Then by the 90s we saw the emergence of graphic desktop PCs.
Companies could produce their own conference-ready charts in house, but the biggie of them all was the arrival of Microsoft’s Powerpoint.
At a single stroke, directors and line managers could have clickable bullet points on demand for their presentations, which could light up the whole conference event.
And with this leap in technology we also saw a great increase in the actual numbers of conferences being held.
This was helped along by greater car ownership, the growth in conference facilities at reasonable cost, and the increasingly recognised need for events where companies to get together and meet.
Nonetheless, not everyone had Powerpoint straightaway. It took time to grow in popularity to what it is today.
The first five years of Powerpoint was a honeymoon period for all. It had so few facilities that almost anybody could operate it, and on that simple level, anybody still can. Any corporate event could have slides.
But PowerPoint’s universal appeal has led in part to its downfall.
Because Powerpoint became so common, every laptop travelling salesperson started obliging every buyer to sit and endure a company presentation, whether they liked it or not.
The phenomenon known as “death by powerpoint” began to appear. This led to a welcome stratification of the now massively growing presentation market into more clearly defined lower and higher ends.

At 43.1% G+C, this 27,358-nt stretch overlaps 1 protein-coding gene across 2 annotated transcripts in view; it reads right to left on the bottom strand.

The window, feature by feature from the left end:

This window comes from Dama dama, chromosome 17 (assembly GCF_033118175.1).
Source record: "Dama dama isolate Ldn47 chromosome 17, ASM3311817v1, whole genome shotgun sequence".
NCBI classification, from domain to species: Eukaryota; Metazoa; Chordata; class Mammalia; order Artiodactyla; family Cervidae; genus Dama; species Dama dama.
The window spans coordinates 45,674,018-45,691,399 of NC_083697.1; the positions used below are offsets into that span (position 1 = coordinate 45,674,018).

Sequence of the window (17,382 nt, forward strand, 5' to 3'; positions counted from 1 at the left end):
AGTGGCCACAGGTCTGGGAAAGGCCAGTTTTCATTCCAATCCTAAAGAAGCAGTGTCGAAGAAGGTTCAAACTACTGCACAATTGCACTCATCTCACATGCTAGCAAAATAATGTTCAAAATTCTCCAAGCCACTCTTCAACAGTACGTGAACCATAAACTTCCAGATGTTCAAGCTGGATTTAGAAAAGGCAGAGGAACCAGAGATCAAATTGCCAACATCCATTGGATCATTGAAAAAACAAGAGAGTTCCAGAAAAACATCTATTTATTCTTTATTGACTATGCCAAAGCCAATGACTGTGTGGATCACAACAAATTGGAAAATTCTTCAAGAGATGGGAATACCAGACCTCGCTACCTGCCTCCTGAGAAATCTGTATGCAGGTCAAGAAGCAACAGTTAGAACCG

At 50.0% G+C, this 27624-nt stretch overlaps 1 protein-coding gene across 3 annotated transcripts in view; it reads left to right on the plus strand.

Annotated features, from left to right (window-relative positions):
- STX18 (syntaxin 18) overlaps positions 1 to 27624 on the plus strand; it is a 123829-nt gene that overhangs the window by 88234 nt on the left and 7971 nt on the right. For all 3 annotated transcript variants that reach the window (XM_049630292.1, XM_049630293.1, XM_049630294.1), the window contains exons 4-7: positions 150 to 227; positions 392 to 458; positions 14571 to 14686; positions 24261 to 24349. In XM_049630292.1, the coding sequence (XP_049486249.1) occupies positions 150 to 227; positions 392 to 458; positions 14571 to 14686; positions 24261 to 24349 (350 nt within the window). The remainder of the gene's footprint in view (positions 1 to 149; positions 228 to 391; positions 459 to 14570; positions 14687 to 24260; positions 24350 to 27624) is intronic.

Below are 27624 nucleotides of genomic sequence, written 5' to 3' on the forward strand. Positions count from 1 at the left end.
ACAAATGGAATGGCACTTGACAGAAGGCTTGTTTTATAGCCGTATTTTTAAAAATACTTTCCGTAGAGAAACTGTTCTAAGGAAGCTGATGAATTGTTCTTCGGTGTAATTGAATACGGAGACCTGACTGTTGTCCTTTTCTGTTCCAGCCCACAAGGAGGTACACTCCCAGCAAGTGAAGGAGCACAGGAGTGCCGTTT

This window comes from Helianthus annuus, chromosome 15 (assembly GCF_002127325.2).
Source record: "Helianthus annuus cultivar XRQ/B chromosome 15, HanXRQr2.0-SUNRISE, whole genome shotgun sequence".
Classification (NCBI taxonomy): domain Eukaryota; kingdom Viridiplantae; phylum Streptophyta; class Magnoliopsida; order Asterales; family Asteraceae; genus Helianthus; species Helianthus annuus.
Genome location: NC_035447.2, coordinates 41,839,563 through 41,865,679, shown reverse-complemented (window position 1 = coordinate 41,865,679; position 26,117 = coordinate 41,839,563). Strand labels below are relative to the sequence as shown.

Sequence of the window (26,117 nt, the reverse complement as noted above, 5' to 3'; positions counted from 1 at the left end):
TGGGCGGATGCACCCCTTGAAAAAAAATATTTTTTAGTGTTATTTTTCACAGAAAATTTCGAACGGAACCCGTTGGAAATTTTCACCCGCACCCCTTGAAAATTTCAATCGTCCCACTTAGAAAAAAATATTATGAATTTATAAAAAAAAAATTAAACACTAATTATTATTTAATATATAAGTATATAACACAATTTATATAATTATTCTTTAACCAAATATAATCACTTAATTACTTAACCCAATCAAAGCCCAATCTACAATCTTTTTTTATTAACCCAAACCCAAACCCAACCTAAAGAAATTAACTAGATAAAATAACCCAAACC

Lower end event presentations had found their doyen in Powerpoint, as every manager became empowered to deliver a structured presentation on a laptop to any audience that needed to listen.
Higher end presentations still used Powerpoint as the package’s facilities became more professional. But as PowerPoint’s professionalism increased, so did the skill level required to get the best out of it. A badly executed presentation now looked even worse than ever, and red faces at events started to abound.
Increasingly this void was starting to be filled by specialist companies who could organise a whole conference presentation brief with creativity and flair. But these creatives didn’t necessarily see Powerpoint as their presentation development package of choice.
Because by the late 90s, multimedia software development packages had emerged.
Gaining early notoriety was Macromedia, who cashed in with their sophisticated but highly complex multimedia development tools, Director and Authorware. Difficult to work with, and needing a programmer’s analytical mind combined with a creative flair, costs started to spiral, with some companies paying £40,000 for “something rather special” to grace their conference.
Other packages, notably Digital Workshop’s Opus, began to find favour. It had all the bells and whistles of Director, but worked in a WYSIWYG way, which diminished the technical barriers, and opened the door for creatives to become presentation producers.
Animation, originality, integrated special effects, portability between PCs, and a host of features brought Opus to the attention of creatives everywhere, and hence their customers, the corporates with the still increasing demand for better and better conference presentations.
Which brings us to today.
Now we have powerful projectors at budget prices so event messages can be blown up wall high at greater luminosities and sharpness than ever before.
Allied with WYSIWYG multimedia development software, we see prices coming down to the point where any major event can look and feel original, impress an audience, and make sure the focal point of the conference presentation – the presenter person who has to stand up on stage – looks like a star.